• Nov 5 2011: That's not a good argument. The reason the economy at large suffered is because finance is the blood of the economic organs. The shock to the financial industry was like an economic heart attack, so the whole body went into shock and money immediately flowed to mainly the most 'vital' parts as determined by some ingrained idea that has evolved over time; in this case everyone kept their own money in their own pocket, because this Randian deregulation that allowed the crisis was driven by that value system in the first place.

          Additionally, the "tent cities" are, at least in the U.S., an entirely contrived media spectacle. Many people may have lost homes, but they are not the people showing up in the tent cities. Since OWS is predominantly anarchist, I'll use their term: those tent cities are a "simulacrum" of truth. They do not deserve the name given to the tent cities of the great depression, which were predominantly homeless people gathering together so they could be seen by society, because we are talking about ideological warriors masquerading as "the 99%". No matter how 'right' they might be, acting is still just acting.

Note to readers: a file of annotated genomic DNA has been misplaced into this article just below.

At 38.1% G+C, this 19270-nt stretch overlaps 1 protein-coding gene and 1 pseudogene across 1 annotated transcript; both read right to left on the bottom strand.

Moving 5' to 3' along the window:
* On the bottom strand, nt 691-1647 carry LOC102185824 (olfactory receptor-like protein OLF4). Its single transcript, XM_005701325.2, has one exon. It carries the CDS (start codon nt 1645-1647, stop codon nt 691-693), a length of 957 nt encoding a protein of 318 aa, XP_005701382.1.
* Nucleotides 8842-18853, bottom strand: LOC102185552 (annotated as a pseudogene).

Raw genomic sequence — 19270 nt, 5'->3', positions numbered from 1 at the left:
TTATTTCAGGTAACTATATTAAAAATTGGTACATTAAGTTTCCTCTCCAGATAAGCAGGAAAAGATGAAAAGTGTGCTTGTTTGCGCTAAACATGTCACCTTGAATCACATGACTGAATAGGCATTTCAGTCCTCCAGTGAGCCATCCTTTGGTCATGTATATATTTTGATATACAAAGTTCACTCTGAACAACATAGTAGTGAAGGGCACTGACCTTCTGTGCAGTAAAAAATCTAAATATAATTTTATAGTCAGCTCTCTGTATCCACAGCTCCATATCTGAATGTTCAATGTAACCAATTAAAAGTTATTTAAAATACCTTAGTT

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          Jah Sun

          • +2
          Nov 5 2011: Danny...

          For the record, homelessness is not a contrived media spectacle. There are REAL people, really suffering in the streets, alleys, and out of the way places of most major metropolitan areas worldwide.

          It is rather cavalier of you to dismiss the undeniable reality of poverty and destitution that exists.
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          Nov 6 2011: Krisztian, if you visit a sweatshop in china and still do not understand how capitalism creates it, then it shows how little understanding you really have of real capitalism. The theoretical Austrian school 100% unregulated does not exist
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        Nov 5 2011: there are many theories about the financial meltdown and its causes. if you start to dig it up, indeed, the first layer will be financial corporations, mainly american, trading derivatives. however, it is advisable to dig deeper, and ask, how could that happen? why nobody saw it? why now, and not decades earlier, or a hundred years earlier. so far, the only coherent and believable explanation i've found is the austrian business cycle theory. it nails misguided government policies as the cause.